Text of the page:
By Shantanu Guha Ray
BERNSTEIN RESEARCH, a global advisory, recently wrote a confidential note to its client on the mess in the telecom market, explaining why India would probably not be a great choice for corporations looking for emerging market exposure to growth in mobile telephony. “India is in a competitive mess, and its regulation grows more capricious and nonsensical by the day. With margins in their low 20s, it risks ending up with a tattered, poor and patchy infrastructure.”
The note was written hours after the Telecom Regulatory Authority of India (TRAI), the country’s regulator, recommended on 11 May this year that operators pay a onetime fee for holding 2G radio spectrum beyond 6.2 MHz based on 3G prices — essentially double dipping on established operators with GSM networks. A little before that, the Indian government had contemplated a move which suggested that Indian mobile operators would not be able to install Chinese-built equipment in their networks — which could drive up the eventual cost of the network.
Little has changed on paper since then. But what is interesting is the growing influence of the Prime Minister’s Office (PMO) that wants to be on top of issues pertaining to the telecom ministry, headed by the controversial A Raja.
The PMO’s directive says all matters related to TRAI’s 11 May recommendation on 2G spectrum allocations will now be referred to an empowered group of ministers (eGOM), which includes the telecom minister and six more heavyweights from the cabinet. Besides Raja, the eGOM has Agriculture Minister Sharad Pawar, Finance Minister Pranab Mukherjee, Deputy Chairman of Planning Commission Montek Singh Ahluwalia, Tourism Minister Ambika Soni, Parliamentary Affairs Minister Prithviraj Singh Chauhan and Law Minister Veerappa Moily. Now it’s going to be the eGOM’s call — having direct industry consultations on issues related to spectrum allocations and charges.
The CVC, the CBI and the CAG are all probing key decisions of the ministry, like allowing two firms, RCom and Tata, to operate on dual technologies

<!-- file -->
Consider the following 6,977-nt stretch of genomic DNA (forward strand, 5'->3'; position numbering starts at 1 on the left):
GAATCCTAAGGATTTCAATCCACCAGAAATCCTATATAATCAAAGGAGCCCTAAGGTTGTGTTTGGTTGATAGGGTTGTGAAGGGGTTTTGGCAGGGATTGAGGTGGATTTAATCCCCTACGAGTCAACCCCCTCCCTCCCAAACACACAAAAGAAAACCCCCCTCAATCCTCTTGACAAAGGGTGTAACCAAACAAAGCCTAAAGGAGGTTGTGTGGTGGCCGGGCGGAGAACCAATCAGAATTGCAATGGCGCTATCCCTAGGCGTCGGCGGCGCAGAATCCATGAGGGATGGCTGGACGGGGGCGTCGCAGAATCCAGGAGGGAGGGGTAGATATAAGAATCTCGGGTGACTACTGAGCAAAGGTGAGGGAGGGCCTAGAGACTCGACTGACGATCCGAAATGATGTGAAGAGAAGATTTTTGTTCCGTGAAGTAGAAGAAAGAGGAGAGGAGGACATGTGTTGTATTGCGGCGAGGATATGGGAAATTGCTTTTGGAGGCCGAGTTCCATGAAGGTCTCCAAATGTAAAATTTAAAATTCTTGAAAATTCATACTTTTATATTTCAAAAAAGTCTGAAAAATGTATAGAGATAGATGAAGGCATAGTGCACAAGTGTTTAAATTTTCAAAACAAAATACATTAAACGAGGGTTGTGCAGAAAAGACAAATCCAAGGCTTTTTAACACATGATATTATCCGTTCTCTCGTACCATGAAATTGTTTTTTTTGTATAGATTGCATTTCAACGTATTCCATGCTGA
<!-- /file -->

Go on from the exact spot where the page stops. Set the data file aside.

“Transparency is crucial,” BK Syngal, senior principal at Dua Consulting, told TEHELKA. Syngal, former chairman of Videsh Sanchar Nigam Limited (now Tata Communications), said the PMO’s increased involvement will help. Consider the tug-of-war between the PMO and Raja on the issue of giving an extension to Kuldeep Goyal, the current chairman of the state-owned Bharat Sanchar Nigam Limited. Goyal, who was to retire in July 2009, remains at the top of the company whose profits had nose-dived almost 81 percent. At this rate, according to a recent study, the state-run telecom giant could end up retaining only 7 percent market share in three years’ time.
NOW THE PMO — it is reliably learnt — has formed a search committee headed by Cabinet Secretary KM Chandrasekhar, virtually leaving Raja out of the selection process. Other committee members are Shantanu Consul, Secretary, Department of Personnel and Training, PJ Thomas, Secretary, DoT, DPS Seth, former member, TRAI, A Paulraj, WIMAX expert and professor emeritus, Stanford University, and Deepak Parekh, Chairman, HDFC. Parekh and Thomas were also members of the Sam Pitroda Committee that favoured some sweeping changes in BSNL. The committee has been tasked to find a top industry person to be BSNL chairman and another as MD & CEO. Incidentally, among the key recommendations of the Sam Pitroda Committee, that the PM set up in January, was to split the post of CMD into two.
Also, ever since RN Prabhakar retired, the post of Member, TRAI has remained vacant. Top DoT sources have told TEHELKA that Raja is keen on R Mehrotra, a former head of the Tata Teleservices Regulatory Affairs. But the PMO wants Raja to pick one from two in-house people: PK Garg, former DoT wireless adviser or GS Grover, exmember, Services in the Telecom Commission. DoT sources say the chances of Mehrotra winning the race are high. If that happens, he will be the first high-profile executive from the private sector to join the TRAI. That Raja needs to drum up support within the TRAI is evident. He reportedly caused a loss of Rs 60,000 crore by awarding licences to companies at throwaway prices. “It is time the government came clean,” Arun Jaitley, senior leader of the opposition Bharatiya Janata Party, told TEHELKA. The Central Vigilance Commission (CVC) — along with the Central Bureau of Investigation (CBI), Comptroller and Auditor General (CAG) and the Parliamentary Standing Committee — is probing key decisions, like allowing two cellular companies to operate on dual technologies. In 2007 licences were awarded to Reliance Communications (RCoM) and Tata Teleservices that allowed them to operate on both CDMA and GSM platforms. Officials of RCOM and Tata Teleservices declined comment. The only respite for Raja came from the country’s solicitor general who said the telecom ministry was not duty-bound to follow the TRAI’s advice on policy issues. Gopal Subramanium told reporters in New Delhi that the telecom ministry can change the terms and conditions of existing licences and the TRAI’s recommendations. DoT sought Subramanium’s opinion after the regulator insisted on being consulted on the uniform licence fees. TRAI Chairman JS Sarma had recommended linking the price of 2G wireless spectrum to 3G prices after the bids surpassed expectations. Mobile phone operators on the GSM technology platform opposed the TRAI suggestion, while those operating the Code Division Multiple Access (CDMA) technology said it would bring in a level playing field. The slugfest is far from over.